Deglacial to Mid Holocene environmental conditions on the northeastern Greenland shelf, western Fram Strait
New publication by Katrine Elnegaard Hansen, Jesper Lorenzen, Joanna Davies et al.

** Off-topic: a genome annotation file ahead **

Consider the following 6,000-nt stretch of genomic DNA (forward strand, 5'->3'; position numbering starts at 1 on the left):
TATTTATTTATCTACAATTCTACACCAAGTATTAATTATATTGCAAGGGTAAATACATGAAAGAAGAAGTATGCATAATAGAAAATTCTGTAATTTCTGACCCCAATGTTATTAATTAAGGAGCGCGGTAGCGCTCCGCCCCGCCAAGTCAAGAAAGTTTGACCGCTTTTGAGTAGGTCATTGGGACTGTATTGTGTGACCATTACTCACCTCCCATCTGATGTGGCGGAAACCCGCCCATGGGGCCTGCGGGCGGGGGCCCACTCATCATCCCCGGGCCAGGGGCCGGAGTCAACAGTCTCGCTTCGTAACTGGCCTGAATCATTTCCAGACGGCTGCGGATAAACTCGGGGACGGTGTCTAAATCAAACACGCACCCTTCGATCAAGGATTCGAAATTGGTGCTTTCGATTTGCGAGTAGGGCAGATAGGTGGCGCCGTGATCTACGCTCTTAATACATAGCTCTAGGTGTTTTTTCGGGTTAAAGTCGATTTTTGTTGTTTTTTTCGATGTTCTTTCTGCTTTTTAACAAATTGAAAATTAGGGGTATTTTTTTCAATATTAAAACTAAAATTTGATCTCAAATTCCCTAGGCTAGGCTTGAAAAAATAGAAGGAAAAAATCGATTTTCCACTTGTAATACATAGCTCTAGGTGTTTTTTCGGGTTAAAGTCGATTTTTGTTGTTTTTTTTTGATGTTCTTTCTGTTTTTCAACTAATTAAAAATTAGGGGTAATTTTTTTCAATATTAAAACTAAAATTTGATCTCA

The western Fram Strait is the only deep-water gateway connecting the Arctic Ocean and North Atlantic. Consequently, today, the western Fram Strait and the Northeast Greenland shelf receive cold, low saline Polar and Arctic Atlantic waters from the Arctic Ocean incorporated in the East Greenland Current, together with warmer, saline recirculated Atlantic Water masses derived from the West Spitsbergen Current. We present a multiproxy study (grain size distribution, XRF core scans, and benthic foraminiferal assemblages) based on the lower part of the radiocarbon dated marine sediment core DA17-NG-ST03-039G, covering the period from 13.3 to 3.9 cal ka BP. We reconstruct the deglacial conditions of the Northeast Greenland shelf together with Early to Mid Holocene fluctuations in subsurface Atlantic Water and Polar Water advection. The results show that the outer Northeast Greenland shelf was deglaciated and marine conditions were established prior to c. 13.3 cal ka BP. At this time, our data show Atlantic Water masses flowing beneath an extensive sea-ice cover in a glaciomarine setting, potentially related to the Bølling-Allerød warm period. Around 12.9 cal ka BP, the onset of high surface and bottom water productivity may be associated with the Younger Dryas onset. This was followed by a transition towards warmer bottom and subsurface water conditions from c. 11.7 until 10.2 cal ka BP caused by enhanced advection of Atlantic-derived water masses. A cold period with marginal ice zone conditions and enhanced East Greenland Current incursion is evident from 10.2 to 9.4 cal ka BP, succeeded by harsher sea-ice conditions and Atlantic Water inflow, prevailing until c. 7.5 cal ka BP. Holocene Thermal Maximum conditions, characterized by high surface and subsurface water productivity, were promoted by enhanced Atlantic Water flow to the shelf from c. 7.5 to 6.7 cal ka BP. In contrast, the transition towards a cold period with increased drift-ice transport via a strong East Greenland Current is recorded from c. 6.2 cal ka BP and to the end of our record at 3.9 cal ka BP; it was associated with the onset of the Neoglaciation.